What is Digital Marketing?
Digital marketing is an umbrella term that describes any form of marketing activity incorporating any aspect of digital technology. Examples of digital marketing activities include increasing a website’s visibility on the search engine results pages (SEO), creating and distributing engaging content through social media platforms (Social Media Marketing), and running digital ads across the web and mobile (Digital Advertising).
Unlike traditional marketing, digital marketing is primarily data driven. Key decisions are made following careful data analysis of historical campaign performance and conducting marketing experiments such as A/B tests.
Why Get into Digital Marketing?
Digital marketing is a fun and exciting, yet challenging and competitive field. There is always so much to learn and experiment, since trends shift, and new technologies emerge at breakneck speeds. In a market with more job seekers than there are digital marketing job positions available however, one has to be equipped with the right skill sets and be willing to work very hard to progress far in this field.
Experienced digital marketers are highly sought after and are able to apply for positions across different industry sectors with ease. However, there seems to be a lack of skilled digital marketers attributable to the rapid evolution in digital technology according to Upwork.
As Roy Wee, Digital Director at Raffles Medical Group highlighted, “One should aim to cross over to different industries throughout his/her career while still seeking roles in digital marketing. A digital marketing professional working in the health sector for more than a decade may find it harder to secure a digital marketing role in a different industry compared to another who had transited across three different industries over the same period.”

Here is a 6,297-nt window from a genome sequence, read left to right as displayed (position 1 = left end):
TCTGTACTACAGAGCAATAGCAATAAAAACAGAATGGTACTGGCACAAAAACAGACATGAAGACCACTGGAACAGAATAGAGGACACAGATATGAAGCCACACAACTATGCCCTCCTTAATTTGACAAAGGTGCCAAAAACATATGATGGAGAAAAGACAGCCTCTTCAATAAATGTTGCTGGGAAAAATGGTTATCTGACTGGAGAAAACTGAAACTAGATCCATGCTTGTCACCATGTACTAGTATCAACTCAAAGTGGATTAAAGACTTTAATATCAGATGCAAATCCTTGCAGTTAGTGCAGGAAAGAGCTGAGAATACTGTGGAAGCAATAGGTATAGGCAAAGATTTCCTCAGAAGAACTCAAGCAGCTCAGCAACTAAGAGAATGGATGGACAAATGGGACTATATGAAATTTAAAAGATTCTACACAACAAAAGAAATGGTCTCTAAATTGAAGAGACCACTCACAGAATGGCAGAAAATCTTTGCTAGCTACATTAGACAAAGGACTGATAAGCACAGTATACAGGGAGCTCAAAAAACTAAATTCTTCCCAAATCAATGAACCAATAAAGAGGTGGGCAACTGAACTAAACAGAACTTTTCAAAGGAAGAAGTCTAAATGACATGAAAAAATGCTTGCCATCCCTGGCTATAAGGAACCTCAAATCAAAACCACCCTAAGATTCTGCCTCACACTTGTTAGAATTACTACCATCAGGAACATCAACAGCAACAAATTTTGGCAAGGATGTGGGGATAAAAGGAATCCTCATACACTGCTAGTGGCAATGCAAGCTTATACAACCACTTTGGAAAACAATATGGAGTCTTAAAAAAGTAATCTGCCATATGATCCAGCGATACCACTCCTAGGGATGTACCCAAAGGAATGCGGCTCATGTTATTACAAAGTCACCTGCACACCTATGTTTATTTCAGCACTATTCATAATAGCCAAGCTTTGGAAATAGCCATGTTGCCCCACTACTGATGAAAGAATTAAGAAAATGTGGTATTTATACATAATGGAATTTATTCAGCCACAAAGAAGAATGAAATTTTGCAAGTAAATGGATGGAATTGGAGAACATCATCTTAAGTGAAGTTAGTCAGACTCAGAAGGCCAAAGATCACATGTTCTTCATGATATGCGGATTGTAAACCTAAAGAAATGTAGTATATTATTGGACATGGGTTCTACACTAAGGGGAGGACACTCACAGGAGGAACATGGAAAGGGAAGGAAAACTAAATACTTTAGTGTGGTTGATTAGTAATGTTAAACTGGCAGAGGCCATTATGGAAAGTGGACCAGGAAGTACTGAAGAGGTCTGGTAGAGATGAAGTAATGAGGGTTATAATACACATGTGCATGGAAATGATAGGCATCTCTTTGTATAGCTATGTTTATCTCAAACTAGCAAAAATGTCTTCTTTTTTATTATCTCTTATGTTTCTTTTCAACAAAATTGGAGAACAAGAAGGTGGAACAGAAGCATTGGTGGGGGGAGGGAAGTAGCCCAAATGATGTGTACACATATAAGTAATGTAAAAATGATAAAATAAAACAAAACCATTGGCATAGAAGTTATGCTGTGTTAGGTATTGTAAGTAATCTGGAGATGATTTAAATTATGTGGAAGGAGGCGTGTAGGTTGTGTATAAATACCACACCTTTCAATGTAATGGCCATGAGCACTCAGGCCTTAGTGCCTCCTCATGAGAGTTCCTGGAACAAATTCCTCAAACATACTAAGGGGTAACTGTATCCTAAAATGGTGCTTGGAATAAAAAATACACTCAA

A career in digital marketing can be a lucrative one with high flying executives earning over S$180,000 to S$216,000 per annum. Digital marketing salaries start from S$2,500 – $4,000 as a Digital Marketing Executive and can rise to $5,000 – $9,000 for managerial roles.
The State of Marketing in Singapore
As cheesy as it sounds, digital marketing is the future.
Owing to the expeditious adoption of the smartphone and increased screen time on digital devices and social media platforms, consumer shopping behaviour has metamorphosed at an unprecedented rate.
More than 9,100 stores closing in 2019 are only a symptom of a larger, staggering predicament. Senior traditional marketers who had graduated over two decades ago are realizing a huge skills gap in digital marketing yet are ill-equipped to lead digital marketing transformation within their organizations.
Competency-based training is one of the viable solutions.
SkillsFuture Singapore (SSG) together with the Infocomm Media Development Authority (IMDA) launched the Technical Skills and Competencies for the Skills Framework for Infocomm Technology. Equinet Academy is one of SSG’s Approved Training Providers (ATOs) conducting certifiable digital marketing courses under this framework.
How Can One Embark on a Career in Digital Marketing?
There are two career pathways and two types of organizations aspiring digital marketers can embark on:
- Career pathways
- Types of organizations
- Client-side (Companies – MNCs and SMEs)
- Agency (Digital and Creative Agencies)
- Digital Marketing Career Pathways
Generalists and specialists can exist in both types of organizations. In the agency-side (client-facing), roles such as Digital Account Managers (a generalist role) don’t exist in the client-side (companies). On the other hand, Digital Marketing Managers, who are typically T-shaped generalists specializing in one or two disciplines, and Digital Marketing Specialists, such as SEO Specialists and Digital Marketing Analysts, can exist in both types of organizations.
It is highly recommended to start out applying for a digital marketing internship in a reputable digital agency or global brand to gain a good head start. But even getting hired as an intern can be difficult these days as companies have limited resources allocated for training new hires from ground zero.
Dhawal Shah, Co-founder of full-service digital agency 2Stallions, highlighted, “Candidates who catch my eye are typically those who have attempted to build up their portfolios through actual practice, whether it’s SEO for a personal blog or managing digital advertising campaigns for friends or family.”
Digital Marketing Career Progression
In digital agencies, digital marketing teams are divided into specialist roles (e.g. Performance Marketing Specialists, SEO Specialists, Ad Operations Managers, Digital Media Planners, Social Media Specialist, Marketing Automation Specialists, Content Marketing Specialists, Digital Marketing Analysts) and client-facing roles (e.g. Digital Account Executives/Managers). In smaller agencies, employees usually take on multiple roles (i.e. Account Management and Execution).